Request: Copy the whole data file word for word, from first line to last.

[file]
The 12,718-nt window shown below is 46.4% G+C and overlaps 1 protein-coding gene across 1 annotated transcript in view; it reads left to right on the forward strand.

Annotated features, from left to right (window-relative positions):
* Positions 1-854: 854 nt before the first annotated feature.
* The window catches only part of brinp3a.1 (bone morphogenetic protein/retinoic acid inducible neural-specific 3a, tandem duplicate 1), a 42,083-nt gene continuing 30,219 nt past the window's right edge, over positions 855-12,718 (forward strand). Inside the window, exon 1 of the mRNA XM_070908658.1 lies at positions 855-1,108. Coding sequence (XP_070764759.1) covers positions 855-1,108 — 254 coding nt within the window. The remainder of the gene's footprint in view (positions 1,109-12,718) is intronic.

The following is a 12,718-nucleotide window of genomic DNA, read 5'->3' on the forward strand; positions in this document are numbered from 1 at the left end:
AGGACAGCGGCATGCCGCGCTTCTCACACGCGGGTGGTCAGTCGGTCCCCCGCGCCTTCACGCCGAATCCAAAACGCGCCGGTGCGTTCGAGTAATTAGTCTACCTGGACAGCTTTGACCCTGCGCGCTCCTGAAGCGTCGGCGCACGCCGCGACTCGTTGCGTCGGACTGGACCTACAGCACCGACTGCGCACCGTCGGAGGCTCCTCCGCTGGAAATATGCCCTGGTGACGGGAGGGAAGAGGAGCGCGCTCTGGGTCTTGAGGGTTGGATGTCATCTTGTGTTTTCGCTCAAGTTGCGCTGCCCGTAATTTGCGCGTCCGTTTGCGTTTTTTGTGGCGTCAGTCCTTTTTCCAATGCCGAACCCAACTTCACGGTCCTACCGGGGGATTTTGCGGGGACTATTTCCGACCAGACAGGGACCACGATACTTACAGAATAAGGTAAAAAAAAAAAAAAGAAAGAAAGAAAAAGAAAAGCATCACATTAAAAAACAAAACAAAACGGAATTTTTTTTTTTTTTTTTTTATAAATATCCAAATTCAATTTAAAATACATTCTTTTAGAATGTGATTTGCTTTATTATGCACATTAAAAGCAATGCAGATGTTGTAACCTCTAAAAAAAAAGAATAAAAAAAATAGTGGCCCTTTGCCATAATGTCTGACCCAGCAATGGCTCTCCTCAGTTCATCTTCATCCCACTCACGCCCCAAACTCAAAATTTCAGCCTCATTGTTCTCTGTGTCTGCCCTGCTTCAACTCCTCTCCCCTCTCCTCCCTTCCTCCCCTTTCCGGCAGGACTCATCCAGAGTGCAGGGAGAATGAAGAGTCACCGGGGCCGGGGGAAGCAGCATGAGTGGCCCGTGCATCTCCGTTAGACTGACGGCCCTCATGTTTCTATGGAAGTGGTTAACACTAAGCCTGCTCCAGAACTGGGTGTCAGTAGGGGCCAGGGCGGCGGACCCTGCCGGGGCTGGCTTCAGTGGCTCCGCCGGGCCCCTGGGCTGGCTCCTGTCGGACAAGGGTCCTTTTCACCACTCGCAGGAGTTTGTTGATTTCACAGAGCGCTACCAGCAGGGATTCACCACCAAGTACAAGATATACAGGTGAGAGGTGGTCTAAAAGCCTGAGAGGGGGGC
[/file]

The 12,718-nt window shown below is 46.4% G+C and overlaps 1 protein-coding gene across 1 annotated transcript in view; it reads left to right on the forward strand.

Annotated features, from left to right (window-relative positions):
* Positions 1-854: 854 nt before the first annotated feature.
* The window catches only part of brinp3a.1 (bone morphogenetic protein/retinoic acid inducible neural-specific 3a, tandem duplicate 1), a 42,083-nt gene continuing 30,219 nt past the window's right edge, over positions 855-12,718 (forward strand). Inside the window, exon 1 of the mRNA XM_070908658.1 lies at positions 855-1,108. Coding sequence (XP_070764759.1) covers positions 855-1,108 — 254 coding nt within the window. The remainder of the gene's footprint in view (positions 1,109-12,718) is intronic.

The following is a 12,718-nucleotide window of genomic DNA, read 5'->3' on the forward strand; positions in this document are numbered from 1 at the left end:
AGGACAGCGGCATGCCGCGCTTCTCACACGCGGGTGGTCAGTCGGTCCCCCGCGCCTTCACGCCGAATCCAAAACGCGCCGGTGCGTTCGAGTAATTAGTCTACCTGGACAGCTTTGACCCTGCGCGCTCCTGAAGCGTCGGCGCACGCCGCGACTCGTTGCGTCGGACTGGACCTACAGCACCGACTGCGCACCGTCGGAGGCTCCTCCGCTGGAAATATGCCCTGGTGACGGGAGGGAAGAGGAGCGCGCTCTGGGTCTTGAGGGTTGGATGTCATCTTGTGTTTTCGCTCAAGTTGCGCTGCCCGTAATTTGCGCGTCCGTTTGCGTTTTTTGTGGCGTCAGTCCTTTTTCCAATGCCGAACCCAACTTCACGGTCCTACCGGGGGATTTTGCGGGGACTATTTCCGACCAGACAGGGACCACGATACTTACAGAATAAGGTAAAAAAAAAAAAAAGAAAGAAAGAAAAAGAAAAGCATCACATTAAAAAACAAAACAAAACGGAATTTTTTTTTTTTTTTTTTTATAAATATCCAAATTCAATTTAAAATACATTCTTTTAGAATGTGATTTGCTTTATTATGCACATTAAAAGCAATGCAGATGTTGTAACCTCTAAAAAAAAAGAATAAAAAAAATAGTGGCCCTTTGCCATAATGTCTGACCCAGCAATGGCTCTCCTCAGTTCATCTTCATCCCACTCACGCCCCAAACTCAAAATTTCAGCCTCATTGTTCTCTGTGTCTGCCCTGCTTCAACTCCTCTCCCCTCTCCTCCCTTCCTCCCCTTTCCGGCAGGACTCATCCAGAGTGCAGGGAGAATGAAGAGTCACCGGGGCCGGGGGAAGCAGCATGAGTGGCCCGTGCATCTCCGTTAGACTGACGGCCCTCATGTTTCTATGGAAGTGGTTAACACTAAGCCTGCTCCAGAACTGGGTGTCAGTAGGGGCCAGGGCGGCGGACCCTGCCGGGGCTGGCTTCAGTGGCTCCGCCGGGCCCCTGGGCTGGCTCCTGTCGGACAAGGGTCCTTTTCACCACTCGCAGGAGTTTGTTGATTTCACAGAGCGCTACCAGCAGGGATTCACCACCAAGTACAAGATATACAGGTGAGAGGTGGTCTAAAAGCCTGAGAGGGGGGC